The Hefty Price Tag of Award Non-Compliance
As the end of Financial Year looms near, it’s the perfect time to have a good, hard look at your financial systems – especially your business’s modern award compliance. Running an award-compliant, up-to-date payroll can often fade into a non-urgent background task, however beware – non-compliance can be costly.
George Calombaris $2.6 million down for non-compliance
In April this year, the hospitality group of Master Chef judge George Calombaris failed to classify employees under the relevant award. Staff weren’t being paid legal salaries, or being compensated for overtime. This saw 162 employees underpaid by approximately $16,000 each for a total of $2.6 million. Although Mr Calombaris’ hospitality group apologised to its employees and Fair work, they will still be millions out of pocket. Calombaris put the blame on “historically poor [payroll] processes”. The Fair Work Ombudsman openly criticised the chef for the award bungle, and Employment Minister Michaelia Cash dubbed it a “serious failing”. “All employers need to make it their core business to ensure that their employees are being properly paid and that errors like this do not occur,” she said.
Grill’d, 7-Eleven, Bakers Delight also guilty
Unfortunately, due to the complex nature of award structures in Australia – and the unsophisticated technology solutions – Calombaris’ hospitality group aren’t the only ones making costly wage mistakes. Many high-profile employers have made undesirable headlines for comparable faults. In 2015, convenience chain 7-Eleven received intense media scrutiny after it was revealed that they were underpaying staff, not providing penalty rates, and not allowing mandatory breaks. Of 225 stores, the company’s payroll was non-compliant in at least 69 of them. One Brisbane store alone underpaid its 12 workers by $82,661 – an amount that will have to now be paid back. The Fair Work Ombudsman took the company to court last year for the non-compliance, and ordered them to pay a record $403,348 in penalty fines.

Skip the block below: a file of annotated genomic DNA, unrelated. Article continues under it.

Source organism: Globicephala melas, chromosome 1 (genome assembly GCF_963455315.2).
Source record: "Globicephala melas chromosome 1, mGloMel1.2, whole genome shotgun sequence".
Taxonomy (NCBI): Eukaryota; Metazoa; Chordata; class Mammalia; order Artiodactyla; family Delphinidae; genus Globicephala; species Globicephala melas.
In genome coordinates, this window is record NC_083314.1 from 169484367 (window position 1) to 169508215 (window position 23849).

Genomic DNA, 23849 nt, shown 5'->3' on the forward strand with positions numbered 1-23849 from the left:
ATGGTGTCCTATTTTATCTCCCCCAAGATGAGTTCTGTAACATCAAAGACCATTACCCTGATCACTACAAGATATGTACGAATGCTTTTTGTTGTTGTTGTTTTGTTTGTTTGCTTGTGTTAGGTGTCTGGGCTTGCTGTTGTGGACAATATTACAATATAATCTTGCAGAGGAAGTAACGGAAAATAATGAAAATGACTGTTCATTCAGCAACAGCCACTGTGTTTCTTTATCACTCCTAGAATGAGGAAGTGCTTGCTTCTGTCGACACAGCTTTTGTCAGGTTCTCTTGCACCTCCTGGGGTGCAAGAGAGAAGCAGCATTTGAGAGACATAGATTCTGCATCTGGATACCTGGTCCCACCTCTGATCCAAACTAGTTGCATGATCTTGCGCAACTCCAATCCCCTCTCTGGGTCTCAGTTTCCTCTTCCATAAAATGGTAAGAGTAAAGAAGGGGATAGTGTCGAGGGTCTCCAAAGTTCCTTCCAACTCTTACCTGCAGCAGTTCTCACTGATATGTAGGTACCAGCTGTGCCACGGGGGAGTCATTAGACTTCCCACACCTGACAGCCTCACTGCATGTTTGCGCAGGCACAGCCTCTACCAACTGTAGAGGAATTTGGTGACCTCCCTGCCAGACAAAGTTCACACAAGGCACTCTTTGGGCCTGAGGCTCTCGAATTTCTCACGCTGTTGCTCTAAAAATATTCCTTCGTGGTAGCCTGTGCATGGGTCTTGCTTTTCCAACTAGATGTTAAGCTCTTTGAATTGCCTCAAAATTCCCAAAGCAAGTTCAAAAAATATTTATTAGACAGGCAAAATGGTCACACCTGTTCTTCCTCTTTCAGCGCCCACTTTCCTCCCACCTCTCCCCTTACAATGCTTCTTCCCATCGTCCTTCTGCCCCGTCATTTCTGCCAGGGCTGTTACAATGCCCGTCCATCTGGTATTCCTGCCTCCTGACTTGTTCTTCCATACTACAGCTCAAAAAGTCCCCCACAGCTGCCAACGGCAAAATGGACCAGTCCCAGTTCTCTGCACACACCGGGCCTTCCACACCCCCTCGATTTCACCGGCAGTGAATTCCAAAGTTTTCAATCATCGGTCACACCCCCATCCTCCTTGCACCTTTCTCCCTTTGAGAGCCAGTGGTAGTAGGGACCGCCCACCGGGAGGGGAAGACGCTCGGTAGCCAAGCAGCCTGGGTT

During the same year, fast-food chain Grill’d was caught red-handed underpaying hundreds of young staff. The company was hiring staff on outdated contracts, resulting in employees being paid well below the award, the basic wages safety net. The company was forced to rectify pay-rates, and had to pay-out the staff member that took them to court for the non-compliance. Bakers Delight was also caught out early this year paying employees on contracts nearly ten years out of date. It wasn’t the first time the bakery has been on the defensive with the Fair Work Ombudsman. In 2015, the company was forced to repay $40,000 in wages to underpaid staff. However, payroll discrepancies don’t have to be massive to cause significant financial damage. Victorian company Phone Collection was fined $23,000 in late 2016 for underpaying staff by a few dollars an hour.
Millions in errors made annually
Thousands of Australian employers’ experience award compliance failures and suffer significant penalties and costly backpay. In fact, according to the Australian Payroll Association’s 2017 Payroll Benchmarking Report, Australia’s top employers make payroll errors exceeding $4.4 million each year. Last financial year, the Fair Work Ombudsman recovered over $3 million for underpaid visa workers alone. It’s bad for business and workplace morale. Compliance is absolutely critical to maintain a strong employer brand, and to avoid negative labeling.
Complex system, easy mistakes
The fact of the matter is that ensuring every employee within your company is being paid in compliance with current awards is very difficult – especially considering how fast-changing and multi-faceted Australia’s awards structure is. In Australia, modern awards vary by industry and occupation, and vary based on level of income. To be compliant, your company needs to ensure that all employees are paid at least the minimum wage, have casual/part-time loadings where required as well as weekend, evening and public penalty rates, and confirm shift allowances (such as breaks). Employers also need to stay up-to-date on condition for those on visas.
Many companies are just one audit away from hefty fines and large backpays. However, one of the easiest ways to avoid being out-of-pocket, is to employ a payroll company who is up-to-date on modern award compliance. Roubler provides award interpretation for modern awards, backed by a fully integrated and managed payroll platform, helping you easily and confidently manage your compliance. If you would like to find out how we can assist, please get in touch.